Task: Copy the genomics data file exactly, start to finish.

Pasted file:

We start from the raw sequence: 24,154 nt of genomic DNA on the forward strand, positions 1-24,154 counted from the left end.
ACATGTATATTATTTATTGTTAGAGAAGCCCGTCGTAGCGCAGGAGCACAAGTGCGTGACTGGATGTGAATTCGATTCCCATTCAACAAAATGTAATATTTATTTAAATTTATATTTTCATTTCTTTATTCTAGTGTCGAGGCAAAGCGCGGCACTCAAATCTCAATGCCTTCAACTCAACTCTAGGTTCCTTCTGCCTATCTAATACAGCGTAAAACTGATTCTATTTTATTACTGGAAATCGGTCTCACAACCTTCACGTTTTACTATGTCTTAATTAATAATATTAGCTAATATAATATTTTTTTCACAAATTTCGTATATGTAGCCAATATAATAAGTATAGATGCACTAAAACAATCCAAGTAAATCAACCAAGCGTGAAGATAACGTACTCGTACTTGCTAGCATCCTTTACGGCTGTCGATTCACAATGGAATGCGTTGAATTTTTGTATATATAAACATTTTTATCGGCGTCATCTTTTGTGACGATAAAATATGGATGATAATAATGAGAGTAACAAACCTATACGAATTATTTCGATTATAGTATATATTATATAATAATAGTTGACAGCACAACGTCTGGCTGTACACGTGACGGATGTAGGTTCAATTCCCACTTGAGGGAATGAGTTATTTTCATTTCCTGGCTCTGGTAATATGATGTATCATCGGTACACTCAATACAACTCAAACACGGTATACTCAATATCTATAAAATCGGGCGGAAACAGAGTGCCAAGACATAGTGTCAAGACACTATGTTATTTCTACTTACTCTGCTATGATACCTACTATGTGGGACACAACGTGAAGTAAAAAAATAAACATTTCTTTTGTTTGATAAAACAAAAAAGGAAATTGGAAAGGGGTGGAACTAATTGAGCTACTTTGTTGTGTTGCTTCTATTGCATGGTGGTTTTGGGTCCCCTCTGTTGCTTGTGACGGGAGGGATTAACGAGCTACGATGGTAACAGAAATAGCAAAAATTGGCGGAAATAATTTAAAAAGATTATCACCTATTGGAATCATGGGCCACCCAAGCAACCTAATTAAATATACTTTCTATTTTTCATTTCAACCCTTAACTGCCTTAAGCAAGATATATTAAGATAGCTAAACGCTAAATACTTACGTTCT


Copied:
We start from the raw sequence: 24,154 nt of genomic DNA on the forward strand, positions 1-24,154 counted from the left end.
ACATGTATATTATTTATTGTTAGAGAAGCCCGTCGTAGCGCAGGAGCACAAGTGCGTGACTGGATGTGAATTCGATTCCCATTCAACAAAATGTAATATTTATTTAAATTTATATTTTCATTTCTTTATTCTAGTGTCGAGGCAAAGCGCGGCACTCAAATCTCAATGCCTTCAACTCAACTCTAGGTTCCTTCTGCCTATCTAATACAGCGTAAAACTGATTCTATTTTATTACTGGAAATCGGTCTCACAACCTTCACGTTTTACTATGTCTTAATTAATAATATTAGCTAATATAATATTTTTTTCACAAATTTCGTATATGTAGCCAATATAATAAGTATAGATGCACTAAAACAATCCAAGTAAATCAACCAAGCGTGAAGATAACGTACTCGTACTTGCTAGCATCCTTTACGGCTGTCGATTCACAATGGAATGCGTTGAATTTTTGTATATATAAACATTTTTATCGGCGTCATCTTTTGTGACGATAAAATATGGATGATAATAATGAGAGTAACAAACCTATACGAATTATTTCGATTATAGTATATATTATATAATAATAGTTGACAGCACAACGTCTGGCTGTACACGTGACGGATGTAGGTTCAATTCCCACTTGAGGGAATGAGTTATTTTCATTTCCTGGCTCTGGTAATATGATGTATCATCGGTACACTCAATACAACTCAAACACGGTATACTCAATATCTATAAAATCGGGCGGAAACAGAGTGCCAAGACATAGTGTCAAGACACTATGTTATTTCTACTTACTCTGCTATGATACCTACTATGTGGGACACAACGTGAAGTAAAAAAATAAACATTTCTTTTGTTTGATAAAACAAAAAAGGAAATTGGAAAGGGGTGGAACTAATTGAGCTACTTTGTTGTGTTGCTTCTATTGCATGGTGGTTTTGGGTCCCCTCTGTTGCTTGTGACGGGAGGGATTAACGAGCTACGATGGTAACAGAAATAGCAAAAATTGGCGGAAATAATTTAAAAAGATTATCACCTATTGGAATCATGGGCCACCCAAGCAACCTAATTAAATATACTTTCTATTTTTCATTTCAACCCTTAACTGCCTTAAGCAAGATATATTAAGATAGCTAAACGCTAAATACTTACGTTCT